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Discussion Starter · #1 ·
I'm Just about to mount my router 1/2" old Makita.


Question One

is it preferred to remove the return base springs from the router.

Question Two

The Router I have has no speed control so I would like to install a speed controller and was think along the lines of this one
https://www.amazon.co.uk/dp/B07PRMC3H1/ref=sspa_dk_detail_6?psc=1&pd_rd_i=B07PRMC3H1&spLa=ZW5jcnlwdGVkUXVhbGlmaWVyPUEyR1FVM0gzQlhOODNRJmVuY3J5cHRlZElkPUEwOTM4NDI1MkFEMDg5VldYOTIzMyZlbmNyeXB0ZWRBZElkPUEwMzU1NzkwMko4Q0E1Q0kyNE84VyZ3aWRnZXROYW1lPXNwX2RldGFpbCZhY3Rpb249Y2xpY2tSZWRpcmVjdCZkb05vdExvZ0NsaWNrPXRydWU=

But it only supports RPM of 1400 with my router the RPM is 23000 so the model is unusable can any one recommend a controller with out breaking the bank account.


Question Three

is it best to change the router bit with router in table or remove it and then change the bit ??

James
 

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The springs are to push the router up when hand held plunging. Upside down gravity takes care of that so it works better without the springs.

I think it's MCLS that sells some, but maybe Rockler and Grizzley do as well. They would be geared for using with a router if it came from them. I've heard that they can't be used with soft start but if you have no speed control then you probably don't have that either.

I much prefer to take the router and plate out when changing bits. It greatly simplified when the router is laying on it's side and you can adjust it easier to get access to the collet nut and either get the second wrench in or hold the column lock in place. As nlong as your plate fits snugly in the recess on the top you don't need to screw it down. Gravity works for that too.
 

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Discussion Starter · #3 ·
Charles big big thank you for your reply. Do you have a Link for MCLS speed controller please.

I under stand the logic behind your answer to question three but I would feel safer screwing it down if only in two places plus it would stop the plate moving when I use my scissor lift to alter the bit height.

James
 

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James, I have three routers, with the plates screwed down (but with grub screws for leveling - needs a bit of give and take between the grub screws and the retaining screws when leveling). It is not that big a deal to change bits in the table - two of my routers have a shaft lock, the other needs two wrenches.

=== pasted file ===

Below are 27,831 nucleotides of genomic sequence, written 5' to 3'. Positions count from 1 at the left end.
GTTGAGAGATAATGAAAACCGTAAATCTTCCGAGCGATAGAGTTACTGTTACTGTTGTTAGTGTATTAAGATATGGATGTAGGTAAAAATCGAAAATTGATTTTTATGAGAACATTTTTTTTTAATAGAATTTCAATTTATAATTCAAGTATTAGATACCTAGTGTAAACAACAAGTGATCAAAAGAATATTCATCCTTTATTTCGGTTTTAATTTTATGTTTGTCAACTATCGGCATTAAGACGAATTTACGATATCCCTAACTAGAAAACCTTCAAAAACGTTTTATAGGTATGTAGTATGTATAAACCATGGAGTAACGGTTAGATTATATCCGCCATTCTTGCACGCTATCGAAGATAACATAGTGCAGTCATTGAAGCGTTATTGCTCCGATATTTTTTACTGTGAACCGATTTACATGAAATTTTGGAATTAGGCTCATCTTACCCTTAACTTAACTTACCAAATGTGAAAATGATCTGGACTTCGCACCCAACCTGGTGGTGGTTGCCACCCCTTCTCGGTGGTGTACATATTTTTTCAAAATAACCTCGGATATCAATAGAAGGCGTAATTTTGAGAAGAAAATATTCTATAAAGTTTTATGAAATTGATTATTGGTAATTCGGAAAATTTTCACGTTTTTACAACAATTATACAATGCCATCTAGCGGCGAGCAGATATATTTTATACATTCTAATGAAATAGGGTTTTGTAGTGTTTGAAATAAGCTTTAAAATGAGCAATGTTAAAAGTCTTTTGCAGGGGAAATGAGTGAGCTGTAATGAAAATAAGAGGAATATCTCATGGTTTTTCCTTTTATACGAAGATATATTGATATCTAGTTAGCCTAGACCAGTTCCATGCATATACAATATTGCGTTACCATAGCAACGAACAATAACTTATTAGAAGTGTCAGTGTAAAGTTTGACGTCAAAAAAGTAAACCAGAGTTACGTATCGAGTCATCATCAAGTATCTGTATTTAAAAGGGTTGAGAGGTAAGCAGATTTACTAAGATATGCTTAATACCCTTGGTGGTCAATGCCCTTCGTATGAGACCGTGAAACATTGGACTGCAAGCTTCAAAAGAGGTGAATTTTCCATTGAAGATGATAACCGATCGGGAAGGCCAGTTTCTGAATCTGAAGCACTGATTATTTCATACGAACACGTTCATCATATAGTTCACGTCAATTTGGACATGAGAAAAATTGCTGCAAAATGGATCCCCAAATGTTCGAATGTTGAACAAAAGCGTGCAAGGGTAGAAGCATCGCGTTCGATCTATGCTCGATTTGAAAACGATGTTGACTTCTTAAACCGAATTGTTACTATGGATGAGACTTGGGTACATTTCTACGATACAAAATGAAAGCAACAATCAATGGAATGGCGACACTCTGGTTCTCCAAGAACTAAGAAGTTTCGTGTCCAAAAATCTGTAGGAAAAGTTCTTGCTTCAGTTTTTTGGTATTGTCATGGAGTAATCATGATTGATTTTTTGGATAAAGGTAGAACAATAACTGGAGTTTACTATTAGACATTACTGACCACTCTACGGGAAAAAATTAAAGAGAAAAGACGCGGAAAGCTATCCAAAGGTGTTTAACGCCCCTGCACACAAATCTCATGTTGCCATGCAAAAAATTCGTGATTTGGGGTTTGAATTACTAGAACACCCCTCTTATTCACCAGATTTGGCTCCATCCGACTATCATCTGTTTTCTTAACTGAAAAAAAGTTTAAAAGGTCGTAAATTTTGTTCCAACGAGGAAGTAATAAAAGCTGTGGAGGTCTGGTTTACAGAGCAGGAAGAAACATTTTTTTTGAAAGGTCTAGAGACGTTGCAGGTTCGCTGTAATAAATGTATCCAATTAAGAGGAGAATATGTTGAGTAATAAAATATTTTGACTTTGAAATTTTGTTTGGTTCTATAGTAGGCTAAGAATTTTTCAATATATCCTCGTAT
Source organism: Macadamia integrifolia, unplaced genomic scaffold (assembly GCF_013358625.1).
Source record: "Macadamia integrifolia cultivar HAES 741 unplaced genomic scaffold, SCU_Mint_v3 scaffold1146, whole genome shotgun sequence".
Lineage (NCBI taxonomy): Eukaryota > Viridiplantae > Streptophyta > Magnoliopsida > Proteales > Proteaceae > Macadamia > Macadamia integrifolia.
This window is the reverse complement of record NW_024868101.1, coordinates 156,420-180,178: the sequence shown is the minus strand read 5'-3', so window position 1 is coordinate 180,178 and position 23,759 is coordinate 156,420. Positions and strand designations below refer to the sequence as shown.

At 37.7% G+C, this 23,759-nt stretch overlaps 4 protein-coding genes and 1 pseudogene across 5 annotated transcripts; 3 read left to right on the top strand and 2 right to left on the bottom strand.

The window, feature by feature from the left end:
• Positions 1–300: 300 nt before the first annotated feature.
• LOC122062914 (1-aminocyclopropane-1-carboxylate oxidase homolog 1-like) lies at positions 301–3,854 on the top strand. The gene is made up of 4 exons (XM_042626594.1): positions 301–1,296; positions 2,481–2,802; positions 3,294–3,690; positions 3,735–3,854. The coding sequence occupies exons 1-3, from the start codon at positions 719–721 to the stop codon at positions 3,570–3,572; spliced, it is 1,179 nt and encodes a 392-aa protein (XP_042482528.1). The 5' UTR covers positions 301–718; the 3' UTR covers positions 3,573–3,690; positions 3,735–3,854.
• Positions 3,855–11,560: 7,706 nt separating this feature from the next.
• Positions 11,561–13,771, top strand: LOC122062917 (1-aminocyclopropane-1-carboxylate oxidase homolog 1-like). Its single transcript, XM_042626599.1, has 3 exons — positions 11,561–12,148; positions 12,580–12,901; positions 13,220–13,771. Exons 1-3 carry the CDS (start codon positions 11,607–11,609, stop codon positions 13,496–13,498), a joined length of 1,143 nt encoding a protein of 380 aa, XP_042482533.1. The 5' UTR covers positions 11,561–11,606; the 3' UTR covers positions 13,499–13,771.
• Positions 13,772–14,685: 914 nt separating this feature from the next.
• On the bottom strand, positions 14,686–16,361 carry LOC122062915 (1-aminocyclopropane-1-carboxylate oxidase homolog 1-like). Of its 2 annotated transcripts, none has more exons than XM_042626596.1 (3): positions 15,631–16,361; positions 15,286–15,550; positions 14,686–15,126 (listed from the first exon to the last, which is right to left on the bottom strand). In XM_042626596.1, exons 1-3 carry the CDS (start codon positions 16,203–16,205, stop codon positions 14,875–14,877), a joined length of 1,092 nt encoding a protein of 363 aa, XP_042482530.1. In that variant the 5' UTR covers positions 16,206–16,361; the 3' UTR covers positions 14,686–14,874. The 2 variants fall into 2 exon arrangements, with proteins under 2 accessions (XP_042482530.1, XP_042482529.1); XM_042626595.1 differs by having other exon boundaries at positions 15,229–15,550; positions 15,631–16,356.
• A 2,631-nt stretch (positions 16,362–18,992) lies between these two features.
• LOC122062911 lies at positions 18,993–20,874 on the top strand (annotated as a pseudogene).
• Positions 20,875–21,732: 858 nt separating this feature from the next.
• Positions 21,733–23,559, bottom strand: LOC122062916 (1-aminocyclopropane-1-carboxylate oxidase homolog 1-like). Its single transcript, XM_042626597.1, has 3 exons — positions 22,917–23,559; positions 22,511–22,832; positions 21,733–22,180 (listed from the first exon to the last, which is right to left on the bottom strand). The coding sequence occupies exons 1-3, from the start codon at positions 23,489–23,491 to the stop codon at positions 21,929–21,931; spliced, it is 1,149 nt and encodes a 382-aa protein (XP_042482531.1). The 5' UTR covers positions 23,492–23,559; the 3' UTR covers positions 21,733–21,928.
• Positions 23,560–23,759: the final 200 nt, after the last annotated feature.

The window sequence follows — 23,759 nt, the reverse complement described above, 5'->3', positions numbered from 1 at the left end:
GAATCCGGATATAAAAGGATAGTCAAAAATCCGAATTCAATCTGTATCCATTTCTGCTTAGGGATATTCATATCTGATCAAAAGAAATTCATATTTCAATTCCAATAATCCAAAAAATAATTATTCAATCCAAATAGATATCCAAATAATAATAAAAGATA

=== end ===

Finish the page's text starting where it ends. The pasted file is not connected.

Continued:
Especially with your router lift, remove the insert ring, raise the router so you can get to the collet, and you are good to go. Worst case, you might need one of those goose-necked collet wrenches. You will be re-setting the bit height anyway, unless you are using matched bits (like Desert Rat Tom recommends).
I bow to the greater experience of almost everybody here on the forum over my own, but I had a 3 1/4 hp router with a panel-raising bit strike a hard hidden knot, and dislodge the plate from the table-top, bending a substantial aluminium angle fence in the process. Since then, I have screwed the plates down.
The only real downside is if you decide to enclose the router for dust-catching purposes - there has been much debate on the merits thereof in the Forum. I am still a fence-sitter (pun unintentional).
 

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RogerPowys

I had a look on google for UK-sources of router speed control units and drew a blank. The so-called fan rheostats are just variable resistors - which is not what you want for a router - and almost all were 120V and 1.5kW max. If you were contemplating spending GBP25 on the [totally unsuitable Amazon motor control unit that you included a link to], then a pre-owned variable speed router may be a better proposition [preferably one that accepts 1/2" shank cutters]? I paid £50 [USD65 at the time] for a beautiful used ELU router that is a real thoroughbred. I have hardly used its speed control though, as I don't yet have any panel-raising aspirations. Like others on this forum, I have tended to collect a few routers according to need, rather than to expect one router to do it all.

The jury seems to be out on whether scissor lifts are a better alternative to a conventional crank, especially those you can adjust from above via the router plate.

I am about to find out whether totally enclosing the router to facilitate dust extraction causes the router to overheat, modifications to my table are work-in-progress as I write.

Oh, and yes, take the springs out when suspended in a table - and for the sake of completeness, I screw the plate down, for safety's sake.
Roger
 

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I've had my makita RP 1800 in a table for 4 years now. Never had nor needed nor wanted a speed control. I use all manner of bits perfectly safely.
I have just added a musclechuck to make bit changing faster, although to be honest, it was more that I wanted a new toy than anything else.
I have taken the springs out.
The plate is screwed down to the top, I have had a couple of "incidents" with knots that i'm sure would have lifted the table.